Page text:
Tuesday, March 16, 2010

Things left unsaid

Stewart had sortingoutitis, he is in the garden now sorting out the plants having earlier sorted out the garage and yes actually thrown some stuff away. Last week he was sorting out what we laughingly call our office at the top of the house; once one of our kids' bedrooms it is painted from floor to ceiling in Gandalf and hobbits, a masterpiece of my Dad's that I am forbidden ever to touch by aforementioned kids. While doing this he found an old school diary of mine which we had found this time last year while sorting out my Mom's house, or my house really; it's where I was brought up.

It is the precursor of my blog; an almost daily record of what Jean aged 8 did next. I hope my literary skills have developed somewhat since then as despite being perfectly accurate in grammar and spelling, it's little more than, got home from school, played out with my friends, came in for my tea, played out some more (a social history there, all this playing out on roads with no cars and seemingly no fear of kidnap or worse) went in and went to bed. I fear I may have been playing to an audience a little, as I often mention helping my Mom but I was famously bad at that and going to church on Sundays. This may have been partly true as I did join the Girls' Life Brigade when I was 8 and you had to go to the church it was attached to or they threw you out. I mention my friends Anne, Lynda and Frieda a lot but there is another girl called Christine and try as I might I cannot remember who she was; the diary gives no clues as it just mentions she doesn't have a bike, maybe I made her up.

It also made me think about all the things I didn't mention in my diary that I now remember or have since been told. These include:

* I had been moved from my school the year before because my old school was going to be made into all secondary and I had to go to a new school a bus ride away; while writing this diary I was actually terribly unhappy at the new school because I was put into a class of second years when I was only a first year; also they were the B stream when I had been A stream and I felt I may never make my way back to where I was supposed to be; also the big girls bullied me which made my Dad rush up to the playground and tell them directly that if they didn't stop he would etc etc; he was no man for using official channels; my teacher was called Mr Hague and Dad use to write Don't be vague ask for Hague (a current advertising slogan for a blend of whiskey much beloved by my Dad) on the bottom of my school notes; you just had to learn to live with his idiosyncrasies.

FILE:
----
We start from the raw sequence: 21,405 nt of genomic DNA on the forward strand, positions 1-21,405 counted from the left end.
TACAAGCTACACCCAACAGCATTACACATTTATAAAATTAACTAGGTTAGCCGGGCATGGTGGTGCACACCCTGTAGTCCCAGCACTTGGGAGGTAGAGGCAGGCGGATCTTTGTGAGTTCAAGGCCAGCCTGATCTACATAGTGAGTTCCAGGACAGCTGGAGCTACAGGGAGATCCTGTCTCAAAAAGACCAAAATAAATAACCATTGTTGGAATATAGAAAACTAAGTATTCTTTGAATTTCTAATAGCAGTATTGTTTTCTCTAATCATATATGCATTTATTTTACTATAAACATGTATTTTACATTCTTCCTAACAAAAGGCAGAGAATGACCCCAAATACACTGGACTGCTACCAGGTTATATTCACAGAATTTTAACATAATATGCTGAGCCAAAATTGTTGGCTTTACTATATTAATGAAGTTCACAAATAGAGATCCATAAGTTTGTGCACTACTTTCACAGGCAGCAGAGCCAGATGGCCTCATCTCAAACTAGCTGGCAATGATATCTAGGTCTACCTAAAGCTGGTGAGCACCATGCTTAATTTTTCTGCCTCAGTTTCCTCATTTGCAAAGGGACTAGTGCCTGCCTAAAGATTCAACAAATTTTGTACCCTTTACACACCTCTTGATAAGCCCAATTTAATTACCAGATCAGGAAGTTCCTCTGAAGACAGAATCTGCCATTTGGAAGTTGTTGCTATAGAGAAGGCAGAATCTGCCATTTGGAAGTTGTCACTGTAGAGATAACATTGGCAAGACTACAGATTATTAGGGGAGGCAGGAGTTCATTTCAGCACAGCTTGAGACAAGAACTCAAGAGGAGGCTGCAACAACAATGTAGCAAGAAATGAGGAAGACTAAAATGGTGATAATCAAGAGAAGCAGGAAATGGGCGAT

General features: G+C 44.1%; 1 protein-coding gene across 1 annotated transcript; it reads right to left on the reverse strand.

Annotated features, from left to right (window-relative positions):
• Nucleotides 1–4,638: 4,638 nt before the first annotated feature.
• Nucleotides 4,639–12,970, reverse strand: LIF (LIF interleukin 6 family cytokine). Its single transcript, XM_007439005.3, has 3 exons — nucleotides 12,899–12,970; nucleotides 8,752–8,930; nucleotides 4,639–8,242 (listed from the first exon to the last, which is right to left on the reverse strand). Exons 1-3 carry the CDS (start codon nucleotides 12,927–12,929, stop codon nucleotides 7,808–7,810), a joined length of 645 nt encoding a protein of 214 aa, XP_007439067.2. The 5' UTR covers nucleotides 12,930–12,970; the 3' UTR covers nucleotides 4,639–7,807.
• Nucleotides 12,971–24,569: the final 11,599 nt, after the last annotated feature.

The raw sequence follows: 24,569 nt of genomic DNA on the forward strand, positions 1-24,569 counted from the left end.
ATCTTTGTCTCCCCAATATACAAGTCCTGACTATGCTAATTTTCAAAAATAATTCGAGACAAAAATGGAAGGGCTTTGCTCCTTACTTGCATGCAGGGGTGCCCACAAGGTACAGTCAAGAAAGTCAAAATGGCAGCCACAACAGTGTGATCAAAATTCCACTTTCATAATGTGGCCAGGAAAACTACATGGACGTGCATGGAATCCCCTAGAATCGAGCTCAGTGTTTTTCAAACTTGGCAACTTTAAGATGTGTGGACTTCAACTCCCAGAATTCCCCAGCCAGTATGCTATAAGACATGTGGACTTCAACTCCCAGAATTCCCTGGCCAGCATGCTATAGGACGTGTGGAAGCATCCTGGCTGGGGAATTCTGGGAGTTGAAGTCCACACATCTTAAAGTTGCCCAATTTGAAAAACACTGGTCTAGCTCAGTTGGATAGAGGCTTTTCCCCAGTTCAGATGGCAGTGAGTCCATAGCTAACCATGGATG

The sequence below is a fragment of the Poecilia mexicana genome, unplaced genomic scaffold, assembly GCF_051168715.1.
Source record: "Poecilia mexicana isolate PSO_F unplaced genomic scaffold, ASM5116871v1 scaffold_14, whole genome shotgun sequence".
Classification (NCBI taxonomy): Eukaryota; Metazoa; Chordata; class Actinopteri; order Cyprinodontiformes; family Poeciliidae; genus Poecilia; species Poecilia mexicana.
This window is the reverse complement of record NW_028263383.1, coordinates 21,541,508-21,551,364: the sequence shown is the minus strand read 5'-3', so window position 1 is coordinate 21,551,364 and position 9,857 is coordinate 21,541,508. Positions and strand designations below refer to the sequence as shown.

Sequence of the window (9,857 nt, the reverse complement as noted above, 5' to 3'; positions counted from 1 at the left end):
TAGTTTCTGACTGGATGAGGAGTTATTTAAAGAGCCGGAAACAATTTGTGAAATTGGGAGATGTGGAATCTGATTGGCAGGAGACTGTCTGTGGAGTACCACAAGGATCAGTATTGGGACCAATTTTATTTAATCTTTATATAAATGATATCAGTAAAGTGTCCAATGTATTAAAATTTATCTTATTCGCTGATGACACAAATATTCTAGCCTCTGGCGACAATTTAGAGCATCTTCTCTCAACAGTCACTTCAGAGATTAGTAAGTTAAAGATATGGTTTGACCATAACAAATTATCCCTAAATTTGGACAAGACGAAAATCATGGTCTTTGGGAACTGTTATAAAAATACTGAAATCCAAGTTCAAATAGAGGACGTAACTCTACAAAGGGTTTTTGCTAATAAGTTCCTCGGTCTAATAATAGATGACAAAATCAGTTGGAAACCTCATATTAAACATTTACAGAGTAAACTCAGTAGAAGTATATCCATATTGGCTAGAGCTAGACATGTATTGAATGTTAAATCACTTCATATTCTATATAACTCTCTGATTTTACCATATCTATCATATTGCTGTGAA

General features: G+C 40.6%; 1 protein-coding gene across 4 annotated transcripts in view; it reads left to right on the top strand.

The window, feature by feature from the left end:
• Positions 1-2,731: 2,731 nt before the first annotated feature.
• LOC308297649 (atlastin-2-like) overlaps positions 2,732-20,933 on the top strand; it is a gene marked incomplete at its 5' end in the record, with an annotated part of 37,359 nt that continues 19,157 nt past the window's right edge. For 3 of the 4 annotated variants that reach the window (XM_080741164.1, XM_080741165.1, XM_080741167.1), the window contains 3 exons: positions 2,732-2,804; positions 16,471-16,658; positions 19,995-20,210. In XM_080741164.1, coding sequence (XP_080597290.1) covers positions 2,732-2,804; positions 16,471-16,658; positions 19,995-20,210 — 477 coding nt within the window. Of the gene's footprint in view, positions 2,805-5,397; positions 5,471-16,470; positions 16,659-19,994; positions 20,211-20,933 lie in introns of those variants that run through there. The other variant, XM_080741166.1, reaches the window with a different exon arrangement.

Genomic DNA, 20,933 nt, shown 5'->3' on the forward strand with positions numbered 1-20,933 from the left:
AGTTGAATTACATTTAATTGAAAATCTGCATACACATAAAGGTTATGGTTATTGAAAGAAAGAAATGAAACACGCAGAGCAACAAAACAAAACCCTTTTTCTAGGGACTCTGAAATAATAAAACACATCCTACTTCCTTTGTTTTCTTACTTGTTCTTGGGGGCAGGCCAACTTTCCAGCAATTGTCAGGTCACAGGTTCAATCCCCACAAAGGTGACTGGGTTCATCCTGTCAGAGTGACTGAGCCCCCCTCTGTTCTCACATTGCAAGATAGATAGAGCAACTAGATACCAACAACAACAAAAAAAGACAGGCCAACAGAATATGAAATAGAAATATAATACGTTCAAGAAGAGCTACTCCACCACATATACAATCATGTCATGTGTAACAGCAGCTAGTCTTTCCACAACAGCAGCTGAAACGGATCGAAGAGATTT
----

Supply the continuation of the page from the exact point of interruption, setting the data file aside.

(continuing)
* My Dad would at this time have been "seeing someone else" probably Margaret who later became a policewoman; he later told me they used to "see" each other behind the hoardings around the bomb sites next to the Blues football ground. She has unfortunately morphed into Princess Margaret in my memory as she too was dark and attractive and clearly a bit of a girl.

* I used to come home for my dinner (lunch to you poshies) even though Mom was not there as she was working as a dinner lady at my old school; so dinner was only sandwiches but better than risking the big girls in the playground; I was still not safe, however, as my brother's friend from over the road who was a big boy, ie about 13 used to come over to teach me how to kiss, his hand used to wander too. I suppose it was sexual abuse, I certainly didn't feel comfortable about it and soon drifted back to having school dinners. His lessons stood me in good stead however in those supposedly innocent playground games like kiss chase, and true, dare, kiss or promise that I excelled at as soon as I was returned to a class with my own age group and made some new friends. So much so in fact that when I left that schoool three years later, my teacher penned the following immortal lines in my honour:

An elegant schoolgirl named Jean
The love of Church Road boys had been
But no cupid's arrow
At Harrison Barrow
Only girls to be found on the scene

* Then there were the revelations that Aunty Vi over the road was having it off with the bloke who used to visit on a motorbike and sidecar; her husband, Uncle Charlie was after my Mom as was one of the teachers at my old school. No worries there my Mom was a bastion of virtue and anyway thought the whole thing was terribly overrated which probably explains, but does not excuse, the Margarets of our world.

So readers you will have to imagine what I might be leaving unsaid in this my latest series of daily records; how afraid I might be; how close and how often I get to saying " well I wont be around much longer so you wont have to put up with x,y or z" and who fancies who, has fancied me or whether I ever ....

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